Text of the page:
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My understanding of the system, is that the purchaser pays a deposit (at exchange of contracts) which would be lost

if they (purchasers) dodnt complete . I would guess that they could ask the vendor to do the same ... and that

could cure that problem or at least compensate . I thought the idea of the home purchase pack was good

in that the vendor paid for the surveys and searches and so would minimise the buyers losses if the plug was pulled.

Think if they changed the rules , to make it mandatory when an offer is made it could help to cure some of the problems.

Exactly.

Think there should be 2 stages:

Offer stage - Seller pays back cost of the survey if the buyer has one done and the seller then pulls out (unless the survey results have lead to a lower offer)

Exchange stage -If you have an "official" offer accepted you put say 1% of the purchase price into an account and the seller does the same. Whoever pulls out, or fails to complete within 3 months, pays the other the money in this pot as compensation.

If the buyer pulls out the seller keeps the 1% and vice versa.

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family I know had set up to buy a house (about may ) from a bloke whose daughter worked in the EA

that was selling it . The couple are not english and and did not understand the subtleties of the house

buying mechanism , and they had arranged for exchange of contracts and completion on same day (iiuic)

and the buyer just said no on the day (maybe the day before) . It must have cost them several hundreds

if not thousands in surveyors reports and mortgage arrangements etc. (I did not want to interrogate them

on quite what happened.)

They now have another house lined up, but I hope they are going to separate the exchange and completion.

My understanding of the system, is that the purchaser pays a deposit (at exchange of contracts) which would be lost

if they (purchasers) dodnt complete . I would guess that they could ask the vendor to do the same ... and that

could cure that problem or at least compensate . I thought the idea of the home purchase pack was good

in that the vendor paid for the surveys and searches and so would minimise the buyers losses if the plug was pulled.

Think if they changed the rules , to make it mandatory when an offer is made it could help to cure some of the problems.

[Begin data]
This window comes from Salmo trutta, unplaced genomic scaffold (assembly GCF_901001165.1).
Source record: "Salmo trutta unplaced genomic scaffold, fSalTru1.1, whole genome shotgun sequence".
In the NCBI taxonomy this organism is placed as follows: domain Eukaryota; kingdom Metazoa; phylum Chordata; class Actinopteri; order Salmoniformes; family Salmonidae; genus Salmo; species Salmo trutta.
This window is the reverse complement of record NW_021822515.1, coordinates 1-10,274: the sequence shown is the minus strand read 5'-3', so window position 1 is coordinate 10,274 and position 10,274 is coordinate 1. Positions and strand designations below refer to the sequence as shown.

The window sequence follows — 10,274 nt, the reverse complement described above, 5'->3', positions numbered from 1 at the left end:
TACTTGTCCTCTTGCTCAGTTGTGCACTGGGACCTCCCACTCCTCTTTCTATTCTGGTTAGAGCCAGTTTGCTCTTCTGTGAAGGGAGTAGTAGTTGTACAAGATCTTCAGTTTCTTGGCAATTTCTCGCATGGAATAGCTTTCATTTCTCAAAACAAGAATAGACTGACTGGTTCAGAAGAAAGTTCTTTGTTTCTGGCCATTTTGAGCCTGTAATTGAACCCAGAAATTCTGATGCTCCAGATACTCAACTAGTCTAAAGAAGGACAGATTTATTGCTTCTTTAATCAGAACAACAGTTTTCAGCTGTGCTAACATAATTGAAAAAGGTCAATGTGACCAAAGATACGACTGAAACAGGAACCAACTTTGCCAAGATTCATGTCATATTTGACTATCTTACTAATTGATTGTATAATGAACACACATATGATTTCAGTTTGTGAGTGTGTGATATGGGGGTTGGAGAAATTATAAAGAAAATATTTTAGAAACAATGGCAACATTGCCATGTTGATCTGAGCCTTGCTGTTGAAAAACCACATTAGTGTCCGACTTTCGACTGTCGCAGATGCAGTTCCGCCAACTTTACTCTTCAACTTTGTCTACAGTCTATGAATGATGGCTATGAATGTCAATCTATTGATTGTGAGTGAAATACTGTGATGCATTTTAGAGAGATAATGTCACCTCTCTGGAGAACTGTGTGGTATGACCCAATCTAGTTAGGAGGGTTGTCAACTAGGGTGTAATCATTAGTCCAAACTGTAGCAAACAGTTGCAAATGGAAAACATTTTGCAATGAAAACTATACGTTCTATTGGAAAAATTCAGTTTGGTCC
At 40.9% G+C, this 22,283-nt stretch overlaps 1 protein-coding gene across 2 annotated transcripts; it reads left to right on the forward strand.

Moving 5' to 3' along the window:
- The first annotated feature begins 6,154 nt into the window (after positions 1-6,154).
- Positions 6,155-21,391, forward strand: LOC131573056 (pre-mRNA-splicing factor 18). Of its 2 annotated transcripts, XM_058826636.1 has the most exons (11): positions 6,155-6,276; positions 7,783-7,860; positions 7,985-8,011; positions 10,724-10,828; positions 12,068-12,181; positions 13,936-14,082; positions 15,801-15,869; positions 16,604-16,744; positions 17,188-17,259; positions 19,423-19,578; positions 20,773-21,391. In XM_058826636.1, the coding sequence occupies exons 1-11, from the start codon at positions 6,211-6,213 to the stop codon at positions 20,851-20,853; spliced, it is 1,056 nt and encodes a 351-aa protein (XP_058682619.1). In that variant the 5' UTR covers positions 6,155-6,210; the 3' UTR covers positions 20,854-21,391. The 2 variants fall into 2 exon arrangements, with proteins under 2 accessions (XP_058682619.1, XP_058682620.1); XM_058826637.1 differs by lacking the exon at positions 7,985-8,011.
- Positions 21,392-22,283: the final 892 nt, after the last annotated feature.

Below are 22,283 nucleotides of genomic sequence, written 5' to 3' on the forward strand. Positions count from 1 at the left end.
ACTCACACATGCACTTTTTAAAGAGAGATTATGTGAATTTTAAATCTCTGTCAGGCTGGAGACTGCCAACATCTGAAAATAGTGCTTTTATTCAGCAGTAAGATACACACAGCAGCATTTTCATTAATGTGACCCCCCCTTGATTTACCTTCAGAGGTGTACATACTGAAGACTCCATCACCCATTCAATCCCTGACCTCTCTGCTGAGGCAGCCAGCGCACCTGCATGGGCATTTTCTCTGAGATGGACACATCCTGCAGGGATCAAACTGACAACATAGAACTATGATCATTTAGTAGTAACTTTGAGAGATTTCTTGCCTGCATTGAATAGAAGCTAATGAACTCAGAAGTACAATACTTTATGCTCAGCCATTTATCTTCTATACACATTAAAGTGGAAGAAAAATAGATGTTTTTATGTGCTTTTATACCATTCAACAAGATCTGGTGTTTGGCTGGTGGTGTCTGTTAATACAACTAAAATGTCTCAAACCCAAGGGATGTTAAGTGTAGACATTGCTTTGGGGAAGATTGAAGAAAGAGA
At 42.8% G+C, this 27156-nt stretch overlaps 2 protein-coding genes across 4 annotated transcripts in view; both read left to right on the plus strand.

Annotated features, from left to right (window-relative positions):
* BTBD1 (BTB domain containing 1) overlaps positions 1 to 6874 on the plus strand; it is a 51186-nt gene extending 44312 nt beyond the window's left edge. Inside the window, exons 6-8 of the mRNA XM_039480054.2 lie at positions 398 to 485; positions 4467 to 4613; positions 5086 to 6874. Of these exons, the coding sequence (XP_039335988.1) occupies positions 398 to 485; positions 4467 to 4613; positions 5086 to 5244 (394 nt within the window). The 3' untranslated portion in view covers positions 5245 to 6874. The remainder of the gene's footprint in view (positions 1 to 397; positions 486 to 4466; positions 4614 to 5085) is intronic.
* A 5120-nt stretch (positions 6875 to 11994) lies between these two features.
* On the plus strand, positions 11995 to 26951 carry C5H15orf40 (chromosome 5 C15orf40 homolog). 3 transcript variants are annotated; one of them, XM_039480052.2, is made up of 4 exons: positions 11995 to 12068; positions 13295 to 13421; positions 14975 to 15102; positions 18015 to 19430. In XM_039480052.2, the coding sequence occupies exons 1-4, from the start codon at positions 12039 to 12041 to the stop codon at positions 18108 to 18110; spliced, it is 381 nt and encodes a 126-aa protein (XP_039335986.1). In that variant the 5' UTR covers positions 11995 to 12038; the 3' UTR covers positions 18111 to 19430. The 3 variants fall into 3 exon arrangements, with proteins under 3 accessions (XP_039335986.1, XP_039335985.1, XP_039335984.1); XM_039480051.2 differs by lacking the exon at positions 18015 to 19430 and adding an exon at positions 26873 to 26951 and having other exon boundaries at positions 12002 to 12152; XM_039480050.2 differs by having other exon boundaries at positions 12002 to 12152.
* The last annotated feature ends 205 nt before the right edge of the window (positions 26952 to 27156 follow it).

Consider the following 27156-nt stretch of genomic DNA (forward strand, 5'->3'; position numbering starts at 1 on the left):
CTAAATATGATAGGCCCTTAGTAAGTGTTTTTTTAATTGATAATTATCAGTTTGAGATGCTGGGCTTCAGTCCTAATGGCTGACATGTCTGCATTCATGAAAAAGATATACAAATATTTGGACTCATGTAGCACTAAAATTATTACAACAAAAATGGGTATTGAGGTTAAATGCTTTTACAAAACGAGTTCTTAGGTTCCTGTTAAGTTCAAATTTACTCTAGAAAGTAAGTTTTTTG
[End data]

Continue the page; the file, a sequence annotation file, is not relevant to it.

cheers

rockhopper

They should definitely change the rules so that once an offer is accepted its legally binding - would solve all kinds of problems and prevent people wasting money on surveys etc only to have the seller pull out or worse a different buyer gazumps them at last minute (though I suppose currently that is not such a problem).

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On the plus side that means lots more fees for conveyance solicitors.

The UK's house buying system is a joke, right up to the day of exchange the whole deal can fall through for any daft reason whatsoever and without any financial consequences at all.

Does anywhere else have a tinpot system like this or is it just the UK again?

It is better in Australia, where a very similar legal sytem exists. BUT The offer by a purchaser is made in writing only, on a standard contract and if accepted is made binding on both parties with a 30 day completion. The only backtracking available is if you stipulate that the offer is subject to a satisfactory survey/searches and finance - usually done. You then find SOME people do not accept an offer without finance in principle evidence being seen by the EA. The survey would have to show something substantial to get out of the contract, like subsidence, not just a bit of a leak. Finance would have to be refused to get out that way too. You lose your deposit if it's finance unless it's related to building condition. Your fault for not sorting it out properly.

Basically people sign an offer and move 30 days later. If in doubt a building inspection can be done before offer. lots of people rent upon sale for short terms like 6 months when moving. 2 or 3 months wasted rent is better than endles failed deals causing major stress. Very common to auction homes too. Same contract. Most do a quick building inspection before bidding.

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the HIP was clearly a good idea...until the VIs got their teeth into it which made it a waste of time and energy.

No it wasn't.

That the system needed (and still does need) changing was a good idea, sadly at no point were HIPs going to change things for the better. It was a poorly thought out piece of legislation from start to finish.

I'm not sure which particular group of VIs you could be referring to? The only people who stood to benefit from HIPs were the companies providing them, so I presume that is who you mean.

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They should definitely change the rules so that once an offer is accepted its legally binding - would solve all kinds of problems and prevent people wasting money on surveys etc only to have the seller pull out or worse a different buyer gazumps them at last minute (though I suppose currently that is not such a problem).

An offer has to be subject to some things, such as the survey revealing that the place is on the verge of collapse.

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  • 333 Brexit, House prices and Summer 2020

    1. 1. Including the effects Brexit, where do you think average UK house prices will be relative to now in June 2020?


      • down 5% +
      • down 2.5%
      • Even
      • up 2.5%
      • up 5%